Every fall, students from the Multicultural Student Services & International Student and Scholar Services organizations gather off campus for a Fall Leadership Retreat to build community, engage in important discussions, and gain leadership tools. During the retreat, students affiliated with the Augsburg Asian Student Association (AASA) have the opportunity to participate with AASA alumni in the Refugee Odyssey, an intense simulation that AASA started back in 2008.
Alumnus Cheemoua Vang ‘16 took part in the Odyssey as a student and has volunteered the last two years to help run the event. He says his first experience was indescribable, but a moment from which he bloomed and grew emotionally, mentally and spiritually. That’s why he and other AASA alumni choose to come back to volunteer.
“I call it the cycle of giving back,” he said. “Alumni volunteers who take part in the Odyssey have all participated in it before at least two to three times. This is important because those who have personally gone through the Odyssey will be able to connect with the student participants. They’ll understand the impact of it on a personal level and know the sensitivity of the event and what it takes to be involved with it.”
The sensitive nature of this event comes from students simulating the experience of immigrants running from their homes during wartime, fleeing from soldiers, to find safety. The simulation is meant to help students explore their history.
Senior Cam Thu Pham has participated in the Refugee Odyssey the past three years and says “the Refugee Odyssey is a learning experience of rediscovering one’s history or awakening an interest in learning one’s parent’s raw history and sacrifices. It is a frightening experience, and you would not know what to expect while laying in the pitch black grass and thorny bushes waiting with your adrenaline rushing as you try to get to a safe place.”
In her first two years, Cam was a runner during the simulation and last year she chose to be a soldier, whose job it is to catch the runners. These experiences have led Cam to further explore her personal family history.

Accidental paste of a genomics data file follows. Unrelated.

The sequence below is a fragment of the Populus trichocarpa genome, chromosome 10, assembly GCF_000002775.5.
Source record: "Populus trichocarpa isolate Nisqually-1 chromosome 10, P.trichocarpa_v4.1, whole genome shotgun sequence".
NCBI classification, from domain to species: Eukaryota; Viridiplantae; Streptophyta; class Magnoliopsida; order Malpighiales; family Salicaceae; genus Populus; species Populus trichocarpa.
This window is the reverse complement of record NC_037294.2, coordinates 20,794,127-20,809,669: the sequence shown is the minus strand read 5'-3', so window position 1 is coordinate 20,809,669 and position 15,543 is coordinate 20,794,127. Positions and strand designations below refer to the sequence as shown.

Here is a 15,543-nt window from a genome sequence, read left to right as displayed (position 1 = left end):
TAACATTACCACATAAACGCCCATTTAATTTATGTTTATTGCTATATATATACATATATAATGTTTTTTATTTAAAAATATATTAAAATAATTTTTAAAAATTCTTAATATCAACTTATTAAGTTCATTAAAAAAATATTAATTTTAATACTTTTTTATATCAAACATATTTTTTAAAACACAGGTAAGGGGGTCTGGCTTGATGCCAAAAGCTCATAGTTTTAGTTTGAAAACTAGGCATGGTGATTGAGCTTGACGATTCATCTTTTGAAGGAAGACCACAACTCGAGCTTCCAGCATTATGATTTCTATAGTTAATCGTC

“I finally came to the realization that my parents stories that they had always told me were not because they were bored and had nothing to talk about, but because it was all they had to talk about. It was their history and their roots. I never took the time to appreciate those stories until I sat down with my parents after [the Refugee Odyssey] and asked them to tell me those stories once again. I think these stories have led me to recognize my privilege to be where I am today from the upbringing of my parents, to not ever forget where I originally came from, and to appreciate my identity as a proud Vietnamese woman.”
For both Cam and Cheemoua, the Refugee Odyssey and AASA have helped to shape their experience at Augsburg.
“AASA is not just a platform of support, but to me it feels like a family that has lifted me up through my hard times throughout my experiences here. AASA members are empowering people who have so much influence on me as an individual,” Cam said.
Cheemoua feels a similar connection to the group.
“I first got involved with AASA during my first year of college,” Cheemoua said. “I was eating lunch all by myself and a group of AASA members invited me to eat with them. They were very welcoming and friendly. After joining them for the Fall Leadership Retreat, I found the leadership in me that Fall and I just kept growing ever since.”